An MGH-based research team shows for the first time that gene therapy may be able to reverse heart failure. The researchers showed that delivering additional copies of a gene called SERCA2a to muscle cells from failing human hearts restored the cells to normal functioning. A follow-up study early in 2000 shows that delivering the same gene to the hearts of rats that are aged but not in heart failure can improve their cardiac function.
An MGH research study identifies a gene malfunction that appears to be central to the development of type 1 diabetes. The study in a classic animal model of type 1 diabetes found that a gene required to help teach the immune system to recognize so-called "self" proteins is somehow inactivated, even though its sequence is not mutated.
A MGH-based research team finds that elevated cholesterol appears to be a risk factor for preeclampsia, a condition of pregnancy that can have dangerous consequences for both mother and child. The discovery may lead to ways to reduce the risk of preeclampsia, something that is currently not possible.
Members of the MGH Pediatric Psychopharmachology Unit show that medical treatment for attention-deficit hyperactivity disorder (AHDH) – usually involving stimulant drugs like Ritalin – actually reduces the risk of substance abuse among teenage boys with ADHD.
Researchers from the MGH Cardiac Ultrasound Laboratory report that mitral valve prolapse, an abnormality of a heart valve, does not appear to be associated with an increased risk of stroke among young people. The discovery based on improved understanding of the valve’s shape and function that was developed at the MGH.
MGH researchers are the first to induced the growth of severed adult mammalian spinal cord fibers across the site of the injury without the use of implanted cells or tissues to bridge the severed fibers.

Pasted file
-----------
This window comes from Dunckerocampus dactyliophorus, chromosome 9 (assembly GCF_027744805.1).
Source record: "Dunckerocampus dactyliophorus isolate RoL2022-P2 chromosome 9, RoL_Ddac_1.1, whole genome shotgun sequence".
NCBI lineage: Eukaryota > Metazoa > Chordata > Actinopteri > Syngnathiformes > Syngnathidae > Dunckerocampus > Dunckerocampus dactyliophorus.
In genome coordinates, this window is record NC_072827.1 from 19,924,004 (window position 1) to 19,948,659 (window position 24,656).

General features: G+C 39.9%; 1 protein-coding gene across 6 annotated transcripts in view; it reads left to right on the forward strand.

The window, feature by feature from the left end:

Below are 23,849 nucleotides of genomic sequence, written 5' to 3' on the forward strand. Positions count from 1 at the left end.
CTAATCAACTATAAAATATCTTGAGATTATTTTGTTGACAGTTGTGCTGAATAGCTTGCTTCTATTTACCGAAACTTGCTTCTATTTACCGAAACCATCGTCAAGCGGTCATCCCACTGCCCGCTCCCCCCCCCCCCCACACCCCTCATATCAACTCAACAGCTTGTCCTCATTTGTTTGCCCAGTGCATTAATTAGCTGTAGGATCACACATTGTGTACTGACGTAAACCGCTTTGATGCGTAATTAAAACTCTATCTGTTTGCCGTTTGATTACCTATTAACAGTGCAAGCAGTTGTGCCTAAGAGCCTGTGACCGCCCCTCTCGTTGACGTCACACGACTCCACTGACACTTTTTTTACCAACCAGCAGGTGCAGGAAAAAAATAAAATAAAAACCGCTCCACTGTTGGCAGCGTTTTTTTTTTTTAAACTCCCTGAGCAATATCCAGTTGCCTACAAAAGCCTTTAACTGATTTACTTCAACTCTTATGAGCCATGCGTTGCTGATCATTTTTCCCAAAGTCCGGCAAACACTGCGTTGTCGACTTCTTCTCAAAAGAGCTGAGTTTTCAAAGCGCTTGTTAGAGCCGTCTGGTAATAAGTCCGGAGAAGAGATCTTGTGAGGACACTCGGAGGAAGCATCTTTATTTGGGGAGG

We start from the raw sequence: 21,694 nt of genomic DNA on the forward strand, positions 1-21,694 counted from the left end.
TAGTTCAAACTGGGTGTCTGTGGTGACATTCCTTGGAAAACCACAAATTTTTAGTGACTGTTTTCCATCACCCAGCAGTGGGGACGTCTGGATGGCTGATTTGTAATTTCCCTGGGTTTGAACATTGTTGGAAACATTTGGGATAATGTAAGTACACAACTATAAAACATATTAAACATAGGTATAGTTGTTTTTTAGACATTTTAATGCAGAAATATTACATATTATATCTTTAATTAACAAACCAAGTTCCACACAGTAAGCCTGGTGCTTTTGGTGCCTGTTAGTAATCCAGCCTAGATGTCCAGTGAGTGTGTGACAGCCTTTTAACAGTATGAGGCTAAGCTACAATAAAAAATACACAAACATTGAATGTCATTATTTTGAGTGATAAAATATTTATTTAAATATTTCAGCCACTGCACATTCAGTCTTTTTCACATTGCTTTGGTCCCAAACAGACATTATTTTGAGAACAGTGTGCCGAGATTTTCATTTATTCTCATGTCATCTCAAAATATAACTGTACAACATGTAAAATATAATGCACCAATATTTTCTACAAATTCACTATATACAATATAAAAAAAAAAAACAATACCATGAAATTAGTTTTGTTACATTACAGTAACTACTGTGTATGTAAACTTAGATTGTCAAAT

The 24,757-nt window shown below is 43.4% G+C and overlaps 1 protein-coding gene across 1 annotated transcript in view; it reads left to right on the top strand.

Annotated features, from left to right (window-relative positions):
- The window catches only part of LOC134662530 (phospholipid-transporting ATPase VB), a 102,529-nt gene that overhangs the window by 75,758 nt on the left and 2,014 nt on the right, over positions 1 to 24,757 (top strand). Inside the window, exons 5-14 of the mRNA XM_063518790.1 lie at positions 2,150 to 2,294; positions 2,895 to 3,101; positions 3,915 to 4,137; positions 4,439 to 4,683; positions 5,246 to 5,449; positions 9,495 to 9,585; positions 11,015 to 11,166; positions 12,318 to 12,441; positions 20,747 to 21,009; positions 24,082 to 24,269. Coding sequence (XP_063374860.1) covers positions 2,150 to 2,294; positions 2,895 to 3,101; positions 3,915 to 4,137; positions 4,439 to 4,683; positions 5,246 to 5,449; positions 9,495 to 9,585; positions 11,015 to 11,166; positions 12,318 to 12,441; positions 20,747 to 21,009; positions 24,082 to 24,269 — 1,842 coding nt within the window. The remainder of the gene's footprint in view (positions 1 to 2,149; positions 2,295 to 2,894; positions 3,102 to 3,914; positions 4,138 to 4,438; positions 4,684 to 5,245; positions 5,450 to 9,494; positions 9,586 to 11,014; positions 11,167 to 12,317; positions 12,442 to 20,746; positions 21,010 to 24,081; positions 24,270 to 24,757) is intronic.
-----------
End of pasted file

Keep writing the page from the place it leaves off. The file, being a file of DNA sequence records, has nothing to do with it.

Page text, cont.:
A team from the MGH Bone Marrow Transplant Center and the Transplantation Biology Research Center develop a new, less toxic preparative regimen allowing use of bone marrow transplantation from mismatched donors to treat certain blood-cell cancers. The technique is subsequently used to help induce immune tolerance in an organ transplant recipient. Simultaneous kidney and bone marrow transplantation treated the patient’s multiple myeloma and allowed discontinuation of immunosuppressive drugs without rejection of the kidney.
Investigators from the MGH Vincent Center for Reproductive Biology show that inactivation of a cell-death gene in female mice can sustain ovarian function into advanced age. The discovery may eventually lead to new techniques for reducing the health risks associated with menopause.
Amid national discourse on the need to reduce errors in medicine, BWH researchers report that the hospital’s own computerized drug-order entry system reduces the incidence of serious medication-related errors by 55 percent, setting a new benchmark for the country.